Spreadsheets: Use Them, Don't Abuse Them
I’ve been using electronic spreadsheets for more than 30 years. I consider this technology among the 20th century’s top five most important advances in business management. Spreadsheets have revolutionized every aspect of running any organization. A spreadsheet (specifically, VisiCalc) was the original “killer app” that made business people feel the necessity to buy a personal computer.
Yet, as enthusiastic as I am about spreadsheets, I know they have their limits. If you fail to respect those limits, you wind up paying for it, either in obvious ways, as JP Morgan did when faulty spreadsheets used by its trading desk cost it billions, or in less obvious ways, such as in multiple business mistakes that go unnoticed and uncounted, or by hours lost trying to make spreadsheets do things they were never designed for, or in valuable opportunities organizations cannot take advantage of because they run out of time dealing with basic issues imposed by spreadsheets.
The essential problem is the disconnect between what spreadsheets were originally designed to do and how they are actually being used in corporations. Spreadsheets were designed to be a personal productivity tool, good at prototyping models and analytics used in processes, performing one-off analyses using simple models and storing small amounts of data. But many people run into issues using spreadsheets for collaborative, repetitive, enterprise-wide tasks. More than half (58%) of participants in our research said that the most important spreadsheet they work with is used in just these sorts of efforts.
One of the most serious, longstanding, but mostly overlooked issues is that desktop spreadsheets are error-prone. One-third of our research participants say that errors in data occur in the spreadsheets they use for their most important process, and a quarter say there are errors in formulas. Errors in spreadsheets are common, and may remain even when they are checked and, indeed, audited. The consequences of these errors can be catastrophic. Yet few of our participants (even the most experienced and proficient users) said they do rigorous checking to ensure accuracy of the data; half do checking only when something doesn’t look right, and when they do check they look only at selected cells. This likely is another reason why most people see no impact on their productivity from problems in spreadsheets: They simply don’t spend a lot of time checking for errors. It also may explain why mistakes have a limited impact on businesses – even the selective eyeballing method of checking for accuracy is likely to spot many of the blatant mistakes that would have a significant impact on business.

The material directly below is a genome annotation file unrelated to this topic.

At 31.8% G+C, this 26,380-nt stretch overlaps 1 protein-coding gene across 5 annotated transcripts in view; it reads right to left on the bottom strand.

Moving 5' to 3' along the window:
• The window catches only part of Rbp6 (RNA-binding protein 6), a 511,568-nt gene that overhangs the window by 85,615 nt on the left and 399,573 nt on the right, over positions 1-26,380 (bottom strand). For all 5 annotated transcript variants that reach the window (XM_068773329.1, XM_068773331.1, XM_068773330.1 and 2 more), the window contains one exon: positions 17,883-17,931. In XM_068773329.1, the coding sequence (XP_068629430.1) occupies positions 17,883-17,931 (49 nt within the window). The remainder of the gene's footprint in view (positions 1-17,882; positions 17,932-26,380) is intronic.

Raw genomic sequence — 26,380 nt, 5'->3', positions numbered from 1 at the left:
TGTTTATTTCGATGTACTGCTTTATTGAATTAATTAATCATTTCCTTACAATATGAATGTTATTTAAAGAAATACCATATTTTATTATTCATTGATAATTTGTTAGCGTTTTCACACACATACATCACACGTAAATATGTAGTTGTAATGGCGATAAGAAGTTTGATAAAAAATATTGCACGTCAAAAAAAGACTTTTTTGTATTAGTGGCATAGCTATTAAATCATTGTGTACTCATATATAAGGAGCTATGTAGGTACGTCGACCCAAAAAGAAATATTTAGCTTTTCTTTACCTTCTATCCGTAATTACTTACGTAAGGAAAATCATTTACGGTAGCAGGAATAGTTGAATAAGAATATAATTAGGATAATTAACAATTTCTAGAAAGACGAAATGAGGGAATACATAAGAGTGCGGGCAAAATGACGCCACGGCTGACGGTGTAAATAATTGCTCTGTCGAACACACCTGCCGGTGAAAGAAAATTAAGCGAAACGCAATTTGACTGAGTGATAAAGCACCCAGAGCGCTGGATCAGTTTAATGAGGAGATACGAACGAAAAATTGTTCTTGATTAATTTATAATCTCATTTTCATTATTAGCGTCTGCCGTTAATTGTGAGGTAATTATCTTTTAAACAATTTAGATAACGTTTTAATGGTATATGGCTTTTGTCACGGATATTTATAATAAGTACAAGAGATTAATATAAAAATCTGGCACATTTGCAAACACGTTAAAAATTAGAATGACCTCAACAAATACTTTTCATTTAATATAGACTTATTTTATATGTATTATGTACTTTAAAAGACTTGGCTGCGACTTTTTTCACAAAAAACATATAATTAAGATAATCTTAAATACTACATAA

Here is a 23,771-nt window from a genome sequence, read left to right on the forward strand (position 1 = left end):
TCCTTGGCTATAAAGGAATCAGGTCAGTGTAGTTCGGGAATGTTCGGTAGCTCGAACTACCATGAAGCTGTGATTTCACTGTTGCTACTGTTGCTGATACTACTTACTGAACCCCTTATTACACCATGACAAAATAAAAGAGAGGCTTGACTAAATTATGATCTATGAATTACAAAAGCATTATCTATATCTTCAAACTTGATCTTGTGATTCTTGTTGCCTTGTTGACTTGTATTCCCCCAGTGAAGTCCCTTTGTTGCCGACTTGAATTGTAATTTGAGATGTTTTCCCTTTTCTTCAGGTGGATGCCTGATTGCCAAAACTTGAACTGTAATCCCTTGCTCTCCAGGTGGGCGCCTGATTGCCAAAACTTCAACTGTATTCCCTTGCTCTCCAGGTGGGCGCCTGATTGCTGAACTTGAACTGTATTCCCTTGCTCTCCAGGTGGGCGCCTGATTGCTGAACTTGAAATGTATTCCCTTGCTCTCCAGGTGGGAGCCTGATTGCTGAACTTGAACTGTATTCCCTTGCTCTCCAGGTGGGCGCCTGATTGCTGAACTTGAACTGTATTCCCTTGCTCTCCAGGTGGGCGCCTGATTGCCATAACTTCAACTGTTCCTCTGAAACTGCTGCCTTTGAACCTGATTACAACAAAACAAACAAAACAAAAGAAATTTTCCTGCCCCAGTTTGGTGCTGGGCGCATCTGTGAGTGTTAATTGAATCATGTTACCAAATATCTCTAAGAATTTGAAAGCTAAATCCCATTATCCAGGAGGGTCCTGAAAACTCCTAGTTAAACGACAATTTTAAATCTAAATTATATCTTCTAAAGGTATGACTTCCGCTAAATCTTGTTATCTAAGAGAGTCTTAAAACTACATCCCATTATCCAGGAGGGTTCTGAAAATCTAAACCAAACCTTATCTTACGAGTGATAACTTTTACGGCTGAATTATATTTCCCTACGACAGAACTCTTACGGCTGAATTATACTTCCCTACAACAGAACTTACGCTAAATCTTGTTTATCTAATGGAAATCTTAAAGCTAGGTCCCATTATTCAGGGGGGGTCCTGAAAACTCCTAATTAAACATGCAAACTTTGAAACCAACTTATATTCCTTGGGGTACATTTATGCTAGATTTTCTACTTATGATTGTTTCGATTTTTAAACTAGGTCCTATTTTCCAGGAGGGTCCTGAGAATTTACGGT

Productivity is one of the important reasons why spreadsheets became popular – but when used improperly, spreadsheets sap productivity. Spreadsheets are seductive because people are familiar with them. They are easy to set up to do even moderately complex models, perform analyses and create reports. However, after more than a few people become involved and a spreadsheet file is used and reused, cracks begin to appear. Very quickly, a large percentage of the time spent with the file is devoted to finding the source of errors and discrepancies and fixing the mistakes. Our research confirms this. When it comes to important spreadsheets that people use over and over again to collaborate with colleagues, on average people spend about 12 hours per month consolidating, modifying and correcting the spreadsheets. That’s about a day and a half per month – or about 5-10 percent of their time – just maintaining these spreadsheets.